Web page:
Bottom Line: When they’re snacking or talking, people pay less attention to commercials and have less regard for advertised products. Unfortunately for marketers, this type of consumer behavior happens all the time.
It’s the summer movie season. You’ve settled into your seat, gearing up to watch the latest blockbuster. But we all know that before the trailers start and the titles roll, you’ll be treated to a series of commercials. These pre-show ads have proven wildly unpopular with the moviegoing public, but they’re unavoidable if you want to see a film on the big screen. As the lights dim, how much are you swayed toward the products being advertised?
It probably depends on whether you’ve visited the concession stand.
Yes, humans are primal, and when we’re paying attention to food, we’re usually not paying close attention to much else. As a result, snacking gets in the way of our judgment—not only when it comes to commercials but also, by extension, when it comes to a firm’s brand appeal. According to a new study, the mere working of a person’s mouth—chewing gum, for instance, or chomping on popcorn—provides enough distraction to dilute the positive impact of commercials, especially those for relatively unknown brands. And considering how many people view ads while nibbling on a bite or chatting with a friend, marketers should pay heed to the powerful effects of the phenomenon known as oral interference.
Psychologists have known for nearly a century that whenever we hear a word spoken, we subconsciously pronounce it ourselves , subtly flexing our tongue to articulate the term. This produces a positive feeling because of our understanding and ability to internally pronounce the word. And the more we hear the word (as one might in an ad), the more we identify with it. But when our motor system is prohibited from making these subvocalizations—because our mouth is otherwise engaged in munching or talking—this effect slackens, and the power of novel or repeated words diminishes.
Whenever we hear a word spoken, we subconsciously pronounce it ourselves.
To determine whether oral interference extends to the advertising realm, the authors of this new study conducted two experiments. They invited people to watch actual commercials; the participants were given the opportunity to either purchase the product after the showing or assess it a week later. To further enhance the real-world setting, the participants viewed the commercials in a lecture hall or movie theater before watching a film. A control group sucked on a sugar candy that was timed to dissolve before the ads began, so it would have no impact on oral interference; the experimental group did what so many of us do while watching commercials, munching on popcorn or chewing gum throughout the duration, ensuring their mouths would be continually engaged.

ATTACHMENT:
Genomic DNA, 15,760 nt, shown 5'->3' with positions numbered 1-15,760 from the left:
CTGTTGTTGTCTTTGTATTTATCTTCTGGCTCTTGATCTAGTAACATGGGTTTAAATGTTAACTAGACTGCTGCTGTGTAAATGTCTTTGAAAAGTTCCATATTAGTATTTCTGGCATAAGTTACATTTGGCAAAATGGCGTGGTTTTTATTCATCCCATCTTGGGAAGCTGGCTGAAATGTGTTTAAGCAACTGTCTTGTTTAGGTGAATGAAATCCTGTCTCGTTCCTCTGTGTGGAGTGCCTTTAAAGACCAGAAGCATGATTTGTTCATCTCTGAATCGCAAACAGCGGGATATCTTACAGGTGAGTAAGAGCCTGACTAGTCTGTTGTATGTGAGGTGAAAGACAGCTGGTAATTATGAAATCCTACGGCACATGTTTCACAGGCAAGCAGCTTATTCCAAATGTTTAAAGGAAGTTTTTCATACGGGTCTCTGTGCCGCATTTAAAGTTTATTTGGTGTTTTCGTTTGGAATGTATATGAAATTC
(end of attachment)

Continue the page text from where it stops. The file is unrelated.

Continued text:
Sure enough, the snackers left the movie screening feeling far less enamored with the advertised products and were less likely to spend money on them compared with their counterparts who hadn’t been munching. The snacking group was especially unmoved by novel or comparatively unknown brands, presumably because even distracted people can identify with products or advertising campaigns they’ve encountered before.
OK, but popcorn tastes really good. So to make sure their findings weren’t the result of people simply being too distracted by the deliciousness of popcorn, the authors replicated their findings using tasteless gum. In doing so, they proved that it’s the motion of our jaws—not the flavor of the toppings—that draws our mind away from spoken words and, in turn, the messages carried in commercials.
But the findings resonate far beyond the confines of a movie theater, the authors note. People often view advertisements while their mouths are moving—think of the bubbly conversations that occur between friends during a television commercial break, or the snacks consumed while browsing the Internet. If too much of the viewing audience is preoccupied by dinner or a phone call, commercials that run on TV or online—especially those for novel brands—could be seriously undermined.
One possible solution for marketers: Focus on the visuals. Commercials that emphasize images instead of words might better penetrate the minds of people whose mouths are too distracted to subconsciously mimic any vocalizations or spoken terms. This means playing down brand names or slogans in favor of imprinting visuals on people’s memory. But the images must be powerful: The authors found evidence that oral interference can still impinge slightly on viewers’ attitudes even when ads concentrate on a product’s layout or design, and not just its brand name.
In an era of multitasking, it might seem difficult to grab people’s attention no matter the context. But the movement of the mouth is a special case. As the authors showed in an earlier, separate study, people who kneaded an exercise ball identified with repeated words much more than their counterparts who chewed gum. So the issue isn’t people being distracted by a smartphone or a remote control; it’s the use of their mouth. If marketers can time or target their ads to ensure that most of their audience isn’t eating or talking, they could take a bite out of the competition.
Source: Popcorn in the Cinema: Oral Interference Sabotages Advertising Effects, by Sascha Topolinski, Sandy Lindner, and Anna Freudenberg (all of the University of Wuerzburg), Journal of Consumer Psychology, Apr. 2014, vol. 24, no. 2